For many people travel is not seen as an act to do alone. Travel is often associated with the pleasure of spending time with friends and family, an opportunity to create and share an experience together. But for some their dreams of travel are different than any others they know. They find themselves alone in their thoughts of destinations on their bucket lists and are faced with the reality that they must do it alone. It’s intimidating, a realization that I once had. I was scared to travel solo. It dawned on me that I had to find the bravery to leave alone, or to find another way. I ended up discovering an option that was suitable, and traveled solo with confidence. When you’re scared to travel solo then think of what I mention below. Here’s what I did:
I forced myself to find what worked
The thought of wandering through streets in Europe and getting lost haunted my dreams. I only spoke English and a few sentences in French and German. I knew I would be stuck, panicked, and would have a breakdown if such a thing happened. So, facing my reality I forced myself to look for options that would work for me and allow me to have my dream of backpacking through Europe.
I found a tour
I’m a huge believer that everything happens for a reason, and I think learning about the Contiki tour company happened exactly when I needed it to. Right when I was on the brink of giving up, thinking that my dream was never going to happen, I learned about Contiki through my roommates friend who was visiting. That night I spent a good amount of time sorting through all the tours and narrowed it down to two that I liked.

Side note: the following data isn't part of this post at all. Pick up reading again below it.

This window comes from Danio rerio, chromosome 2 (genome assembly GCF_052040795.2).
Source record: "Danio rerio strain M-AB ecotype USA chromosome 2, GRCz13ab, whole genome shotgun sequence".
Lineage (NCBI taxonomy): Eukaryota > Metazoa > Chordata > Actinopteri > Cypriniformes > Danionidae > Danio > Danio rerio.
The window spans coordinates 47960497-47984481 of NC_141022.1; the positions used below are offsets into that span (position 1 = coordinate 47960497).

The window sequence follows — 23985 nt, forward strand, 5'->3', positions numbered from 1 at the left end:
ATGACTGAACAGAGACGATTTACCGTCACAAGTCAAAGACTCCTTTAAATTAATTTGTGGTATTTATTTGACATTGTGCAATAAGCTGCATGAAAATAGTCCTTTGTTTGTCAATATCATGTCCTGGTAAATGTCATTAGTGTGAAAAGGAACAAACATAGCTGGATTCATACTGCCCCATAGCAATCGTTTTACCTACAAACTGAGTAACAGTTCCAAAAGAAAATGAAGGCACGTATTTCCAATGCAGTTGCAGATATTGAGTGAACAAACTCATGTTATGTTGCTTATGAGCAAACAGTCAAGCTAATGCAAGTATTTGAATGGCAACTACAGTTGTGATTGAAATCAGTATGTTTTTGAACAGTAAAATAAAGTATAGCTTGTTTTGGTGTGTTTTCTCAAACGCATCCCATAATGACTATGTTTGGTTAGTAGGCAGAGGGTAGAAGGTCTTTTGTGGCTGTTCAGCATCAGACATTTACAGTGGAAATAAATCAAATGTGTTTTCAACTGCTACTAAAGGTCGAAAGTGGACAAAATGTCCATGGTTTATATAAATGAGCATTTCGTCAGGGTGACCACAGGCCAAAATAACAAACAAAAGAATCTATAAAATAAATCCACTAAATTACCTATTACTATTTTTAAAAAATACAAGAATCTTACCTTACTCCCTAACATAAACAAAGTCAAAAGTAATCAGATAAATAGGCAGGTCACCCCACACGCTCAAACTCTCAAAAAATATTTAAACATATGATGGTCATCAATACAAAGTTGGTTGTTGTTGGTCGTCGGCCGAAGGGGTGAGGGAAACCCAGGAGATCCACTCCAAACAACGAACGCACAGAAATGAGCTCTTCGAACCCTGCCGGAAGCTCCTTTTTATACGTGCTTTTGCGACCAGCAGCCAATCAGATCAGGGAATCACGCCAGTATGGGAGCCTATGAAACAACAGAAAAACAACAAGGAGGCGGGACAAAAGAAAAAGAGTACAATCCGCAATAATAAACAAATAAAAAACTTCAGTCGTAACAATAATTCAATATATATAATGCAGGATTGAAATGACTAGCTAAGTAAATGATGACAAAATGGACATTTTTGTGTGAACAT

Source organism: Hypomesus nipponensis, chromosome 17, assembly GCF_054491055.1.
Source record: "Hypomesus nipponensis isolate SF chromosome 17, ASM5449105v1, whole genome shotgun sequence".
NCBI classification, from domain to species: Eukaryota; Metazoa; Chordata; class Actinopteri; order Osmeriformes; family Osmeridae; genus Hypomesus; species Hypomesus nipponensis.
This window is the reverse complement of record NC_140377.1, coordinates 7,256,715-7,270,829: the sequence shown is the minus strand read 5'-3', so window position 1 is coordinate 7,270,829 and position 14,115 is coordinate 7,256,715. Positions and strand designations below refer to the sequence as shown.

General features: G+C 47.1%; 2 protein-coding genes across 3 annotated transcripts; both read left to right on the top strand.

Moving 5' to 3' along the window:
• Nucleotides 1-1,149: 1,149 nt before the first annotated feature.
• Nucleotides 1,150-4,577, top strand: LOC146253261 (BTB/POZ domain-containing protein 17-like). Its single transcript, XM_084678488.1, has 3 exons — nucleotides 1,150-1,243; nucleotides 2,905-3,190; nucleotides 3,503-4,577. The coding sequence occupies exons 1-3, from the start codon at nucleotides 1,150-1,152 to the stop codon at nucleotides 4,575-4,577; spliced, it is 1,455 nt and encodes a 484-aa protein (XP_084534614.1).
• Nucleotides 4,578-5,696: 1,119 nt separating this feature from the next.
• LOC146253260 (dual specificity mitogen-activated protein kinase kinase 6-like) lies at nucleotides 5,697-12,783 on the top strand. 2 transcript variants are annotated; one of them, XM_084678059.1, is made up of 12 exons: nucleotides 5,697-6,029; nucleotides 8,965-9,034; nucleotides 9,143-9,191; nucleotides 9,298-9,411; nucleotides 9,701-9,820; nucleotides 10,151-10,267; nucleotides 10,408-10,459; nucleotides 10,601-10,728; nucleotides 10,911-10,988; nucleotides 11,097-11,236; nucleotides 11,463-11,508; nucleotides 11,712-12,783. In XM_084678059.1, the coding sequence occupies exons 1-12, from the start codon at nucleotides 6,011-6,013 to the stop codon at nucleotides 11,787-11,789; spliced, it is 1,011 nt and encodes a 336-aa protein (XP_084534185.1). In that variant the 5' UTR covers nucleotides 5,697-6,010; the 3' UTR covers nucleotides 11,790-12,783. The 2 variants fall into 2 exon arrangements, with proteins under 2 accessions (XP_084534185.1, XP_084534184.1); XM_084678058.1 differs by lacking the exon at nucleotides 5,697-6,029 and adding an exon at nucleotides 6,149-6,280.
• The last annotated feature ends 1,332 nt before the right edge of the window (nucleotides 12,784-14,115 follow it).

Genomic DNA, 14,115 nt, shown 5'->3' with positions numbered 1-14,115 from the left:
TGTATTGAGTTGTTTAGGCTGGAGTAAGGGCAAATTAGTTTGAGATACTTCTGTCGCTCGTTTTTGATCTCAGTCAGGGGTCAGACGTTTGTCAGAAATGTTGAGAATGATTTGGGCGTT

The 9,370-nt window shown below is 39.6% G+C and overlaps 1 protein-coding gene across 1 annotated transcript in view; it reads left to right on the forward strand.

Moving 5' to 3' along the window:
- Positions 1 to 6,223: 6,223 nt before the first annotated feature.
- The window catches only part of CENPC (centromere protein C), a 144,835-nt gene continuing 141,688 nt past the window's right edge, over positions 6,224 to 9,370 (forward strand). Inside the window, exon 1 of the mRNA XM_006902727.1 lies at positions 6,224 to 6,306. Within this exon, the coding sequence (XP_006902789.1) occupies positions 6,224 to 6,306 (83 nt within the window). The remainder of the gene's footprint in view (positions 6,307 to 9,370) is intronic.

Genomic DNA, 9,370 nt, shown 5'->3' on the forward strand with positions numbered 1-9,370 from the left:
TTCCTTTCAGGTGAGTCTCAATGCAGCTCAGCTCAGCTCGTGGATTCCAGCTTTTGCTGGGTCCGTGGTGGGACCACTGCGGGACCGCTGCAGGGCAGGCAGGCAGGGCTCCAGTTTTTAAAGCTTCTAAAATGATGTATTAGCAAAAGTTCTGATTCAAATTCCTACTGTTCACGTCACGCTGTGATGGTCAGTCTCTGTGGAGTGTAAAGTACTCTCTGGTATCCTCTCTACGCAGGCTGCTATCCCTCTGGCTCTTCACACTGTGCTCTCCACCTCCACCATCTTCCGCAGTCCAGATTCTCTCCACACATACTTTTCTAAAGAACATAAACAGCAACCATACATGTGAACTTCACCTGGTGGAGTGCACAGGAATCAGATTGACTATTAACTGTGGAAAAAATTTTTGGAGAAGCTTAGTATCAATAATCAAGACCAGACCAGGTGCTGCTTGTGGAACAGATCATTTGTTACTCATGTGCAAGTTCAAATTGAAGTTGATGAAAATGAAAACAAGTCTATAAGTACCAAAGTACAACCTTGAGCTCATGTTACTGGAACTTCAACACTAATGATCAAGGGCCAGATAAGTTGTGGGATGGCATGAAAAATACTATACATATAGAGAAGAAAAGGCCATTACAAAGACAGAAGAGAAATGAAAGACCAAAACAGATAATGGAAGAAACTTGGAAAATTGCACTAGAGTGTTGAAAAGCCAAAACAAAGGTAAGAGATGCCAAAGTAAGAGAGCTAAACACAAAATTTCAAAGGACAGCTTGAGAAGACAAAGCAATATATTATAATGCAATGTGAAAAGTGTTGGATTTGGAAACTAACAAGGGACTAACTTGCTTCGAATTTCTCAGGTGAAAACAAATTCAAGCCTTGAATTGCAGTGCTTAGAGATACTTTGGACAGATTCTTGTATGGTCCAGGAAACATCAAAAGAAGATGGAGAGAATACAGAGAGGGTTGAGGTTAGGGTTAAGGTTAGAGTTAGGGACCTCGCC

I took a chance
I took a chance by booking a tour knowing no one. I was putting my faith into the chance that they would be good people that I got along with on my tour. There had to be at least one person right? I spent the extra money to have a tour guide help me when needed, a plan already made for me, and a group of people that I would be thrown into.
READ MORE: 15 Benefits of Travelling Alone
I used the resources I had available
When I booked my tour I was added into a group chat where anyone who was on the same tour could talk and get to know each other before we all got to London. This allowed me to make friends with some of the people before I even left the comfort of my home. I ended up meeting with an Australian girl in London and had a new friend to explore London with before we even met anyone else in our tour group.
I faced the inevitable
I couldn’t hide the fact that just because I had found a tour didn’t mean that I wouldn’t travel alone, or that I was still scared to travel solo. I still had to fly to London by myself (the furthest flight I had taken on my own), find a way to my hotel (cabs were way too expensive, so I opted for the cheapest…the tube), and then spend a day by myself until I met up with my new friend who flew in a day later. I survived. I walked around, stopping in shops that looked interesting, and backtracked when I wanted to go home.
I learned from it and gained experience
The direct flight was no problem, finding the tube wasn’t too hard, and I asked questions when I needed to (like what ticket I was supposed to buy). On the tube I made friends with another fellow Canadian and was able to chat most of the hour-long ride.
I was open to meeting new people